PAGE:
It begins as a lump of steel. It gets forged with heat, so that it can be shaped. Then it gets ground down, filed down, and cut down. It experiences extreme heat and extreme cold. The steel continues to get stressed until it is hardened. Once the blade has its shape and its strength, then it can be polished.
The sword arm starts out in a similar way. It begins as a lump of flesh and bone, but in time it can be shaped. On the training grounds, it can be stressed until it hardens. And once it has its shape and strength, it can be the weapon that is worthy to wield the blade.
Without a sword arm, the sword is useless and dangerous. It could be a decoration on the wall, or it could be a grotesque tool in a clumsy hand. The sword’s true purpose can only be realized by the warrior trained to use it.
The pen is mightier than the sword. –Edward Bulwer-Lytton
It begins as a jumble of words and ideas. Thoughts fluttering in the ether waiting to be caught. Moved to paper, they begin to take shape. They begin to become solid. In the forge, they get ground, filed, and cut. All the superfluities removed. In time, once the process is completed, the result may be something beautiful and polished.
Just as a swordsman must prepare for the day of battle, so a writer must prepare. Daily practice. Daily study. The mind has to be shaped, and it has to be strengthened. The writer will experience extreme heat from the critics and extreme cold from the disinterested. If the writer can overcome these trials, the message can indeed be mighty.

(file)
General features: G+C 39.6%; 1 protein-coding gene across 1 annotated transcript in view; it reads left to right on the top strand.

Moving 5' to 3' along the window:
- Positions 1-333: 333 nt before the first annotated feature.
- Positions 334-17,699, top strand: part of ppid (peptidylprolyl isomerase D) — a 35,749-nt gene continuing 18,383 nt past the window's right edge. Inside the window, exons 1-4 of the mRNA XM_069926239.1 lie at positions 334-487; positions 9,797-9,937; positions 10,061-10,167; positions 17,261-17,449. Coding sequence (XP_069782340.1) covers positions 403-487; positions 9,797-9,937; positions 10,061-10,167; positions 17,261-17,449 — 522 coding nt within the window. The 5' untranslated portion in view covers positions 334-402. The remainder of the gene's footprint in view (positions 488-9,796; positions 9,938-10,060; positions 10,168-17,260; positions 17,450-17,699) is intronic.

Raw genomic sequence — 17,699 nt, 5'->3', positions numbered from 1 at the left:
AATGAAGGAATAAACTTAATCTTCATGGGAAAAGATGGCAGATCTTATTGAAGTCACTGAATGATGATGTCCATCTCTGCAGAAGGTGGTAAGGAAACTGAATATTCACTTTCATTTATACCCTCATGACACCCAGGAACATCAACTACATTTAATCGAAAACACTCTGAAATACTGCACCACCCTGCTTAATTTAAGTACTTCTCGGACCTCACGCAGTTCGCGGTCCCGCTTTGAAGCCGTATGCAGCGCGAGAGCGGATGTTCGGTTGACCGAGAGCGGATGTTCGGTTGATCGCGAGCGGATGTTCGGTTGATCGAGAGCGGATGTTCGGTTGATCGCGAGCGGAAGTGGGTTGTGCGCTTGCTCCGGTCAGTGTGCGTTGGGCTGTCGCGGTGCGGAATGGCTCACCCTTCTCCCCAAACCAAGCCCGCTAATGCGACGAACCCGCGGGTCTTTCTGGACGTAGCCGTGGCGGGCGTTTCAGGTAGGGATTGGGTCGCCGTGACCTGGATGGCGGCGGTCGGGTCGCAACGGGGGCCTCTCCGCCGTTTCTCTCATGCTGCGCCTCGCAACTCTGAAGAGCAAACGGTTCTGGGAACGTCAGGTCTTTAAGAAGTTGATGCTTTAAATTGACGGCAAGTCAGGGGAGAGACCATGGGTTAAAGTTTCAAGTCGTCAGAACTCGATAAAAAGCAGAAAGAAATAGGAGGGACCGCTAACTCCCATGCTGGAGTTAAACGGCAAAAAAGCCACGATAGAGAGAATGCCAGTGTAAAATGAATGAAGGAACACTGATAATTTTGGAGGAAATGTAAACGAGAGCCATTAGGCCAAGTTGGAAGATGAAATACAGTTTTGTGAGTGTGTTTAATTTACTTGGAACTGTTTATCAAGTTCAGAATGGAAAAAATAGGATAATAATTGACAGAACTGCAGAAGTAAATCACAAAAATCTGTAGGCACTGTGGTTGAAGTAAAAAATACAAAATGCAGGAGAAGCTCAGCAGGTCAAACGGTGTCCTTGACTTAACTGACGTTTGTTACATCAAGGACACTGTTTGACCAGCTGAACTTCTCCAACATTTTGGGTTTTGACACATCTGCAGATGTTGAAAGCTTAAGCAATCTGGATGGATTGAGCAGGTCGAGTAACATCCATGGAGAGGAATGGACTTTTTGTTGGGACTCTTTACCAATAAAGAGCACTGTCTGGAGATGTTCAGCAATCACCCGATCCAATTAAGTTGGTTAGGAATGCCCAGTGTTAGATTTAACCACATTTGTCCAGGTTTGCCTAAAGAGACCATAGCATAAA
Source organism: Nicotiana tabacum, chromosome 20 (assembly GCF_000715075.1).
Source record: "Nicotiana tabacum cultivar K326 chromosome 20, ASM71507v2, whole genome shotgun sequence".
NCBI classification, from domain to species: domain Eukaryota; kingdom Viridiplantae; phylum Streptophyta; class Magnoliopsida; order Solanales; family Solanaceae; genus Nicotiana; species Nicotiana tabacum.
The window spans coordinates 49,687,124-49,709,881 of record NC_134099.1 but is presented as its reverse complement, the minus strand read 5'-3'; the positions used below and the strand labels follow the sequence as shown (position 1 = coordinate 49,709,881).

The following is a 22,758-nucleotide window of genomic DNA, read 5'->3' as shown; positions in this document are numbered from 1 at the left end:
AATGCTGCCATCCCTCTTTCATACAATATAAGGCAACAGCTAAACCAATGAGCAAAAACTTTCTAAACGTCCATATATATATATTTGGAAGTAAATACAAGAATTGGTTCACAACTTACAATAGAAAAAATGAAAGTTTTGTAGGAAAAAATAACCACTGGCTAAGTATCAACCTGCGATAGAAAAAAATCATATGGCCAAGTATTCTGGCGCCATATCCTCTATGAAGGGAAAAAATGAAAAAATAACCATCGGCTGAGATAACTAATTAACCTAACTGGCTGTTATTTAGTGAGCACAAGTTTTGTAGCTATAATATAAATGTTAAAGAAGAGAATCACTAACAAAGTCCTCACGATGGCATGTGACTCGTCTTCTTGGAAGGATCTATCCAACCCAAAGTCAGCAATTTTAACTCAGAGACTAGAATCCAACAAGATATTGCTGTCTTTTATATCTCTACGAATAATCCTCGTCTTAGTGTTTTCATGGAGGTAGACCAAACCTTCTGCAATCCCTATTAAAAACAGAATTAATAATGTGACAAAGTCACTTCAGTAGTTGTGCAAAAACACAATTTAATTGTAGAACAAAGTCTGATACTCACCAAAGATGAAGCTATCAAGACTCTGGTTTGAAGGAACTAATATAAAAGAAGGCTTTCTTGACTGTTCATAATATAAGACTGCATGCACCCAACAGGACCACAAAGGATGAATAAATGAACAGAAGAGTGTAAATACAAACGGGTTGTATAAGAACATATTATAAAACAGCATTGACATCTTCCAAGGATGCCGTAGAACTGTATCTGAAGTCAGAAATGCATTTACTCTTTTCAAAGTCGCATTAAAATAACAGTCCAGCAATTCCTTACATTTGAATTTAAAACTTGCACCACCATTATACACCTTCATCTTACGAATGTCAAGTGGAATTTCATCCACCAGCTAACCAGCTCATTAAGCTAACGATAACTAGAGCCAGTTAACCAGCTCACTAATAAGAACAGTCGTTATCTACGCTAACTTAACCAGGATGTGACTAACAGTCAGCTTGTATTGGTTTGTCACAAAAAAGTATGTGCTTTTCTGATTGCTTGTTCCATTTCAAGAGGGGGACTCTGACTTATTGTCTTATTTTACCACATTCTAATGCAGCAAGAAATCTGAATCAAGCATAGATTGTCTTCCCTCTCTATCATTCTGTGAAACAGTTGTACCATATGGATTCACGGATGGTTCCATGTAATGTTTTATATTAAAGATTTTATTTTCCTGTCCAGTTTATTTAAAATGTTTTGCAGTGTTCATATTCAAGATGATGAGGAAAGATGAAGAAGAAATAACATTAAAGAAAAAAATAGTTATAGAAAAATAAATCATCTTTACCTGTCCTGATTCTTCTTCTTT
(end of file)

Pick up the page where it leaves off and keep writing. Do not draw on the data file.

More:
A pen, not used as a decoration, can also be dangerous in the wrong hands. A reader’s mind has to be strong as well. This too can come from practice.
Start children off on the way they should go, and even when they are old they will not turn from it. –Proverbs 22:6
It was a proud moment coming home from work when my son showed me a large pile of books and a new library card. This soon-to-be six year-old has a voracious appetite for reading and his skills are really accelerating. It is truly exciting to imagine the opportunities if he continues to cultivate this super-power throughout his lifetime.
I loved reading as a child but fell away from it as a teen. It wasn’t until a very boring field exercise in the Army that I started reading again. Once that bug infected me, I couldn’t stop. I developed my skill as a reader through fiction in those early days, and it truly has helped in my ability to read non-fiction. It was in those Army days, that I first began to realize that I, too, wanted to be a writer. But in order to be a good writer, a writer, as Epictetus says, has to write. And back then, I didn’t have the discipline to stick with it. I was arrogant and thought it would come naturally. What foolishness. It is on the training ground that a warrior learns the art that prepares him for battle. Likewise, it is in the training of daily practice, that a writer can master his art.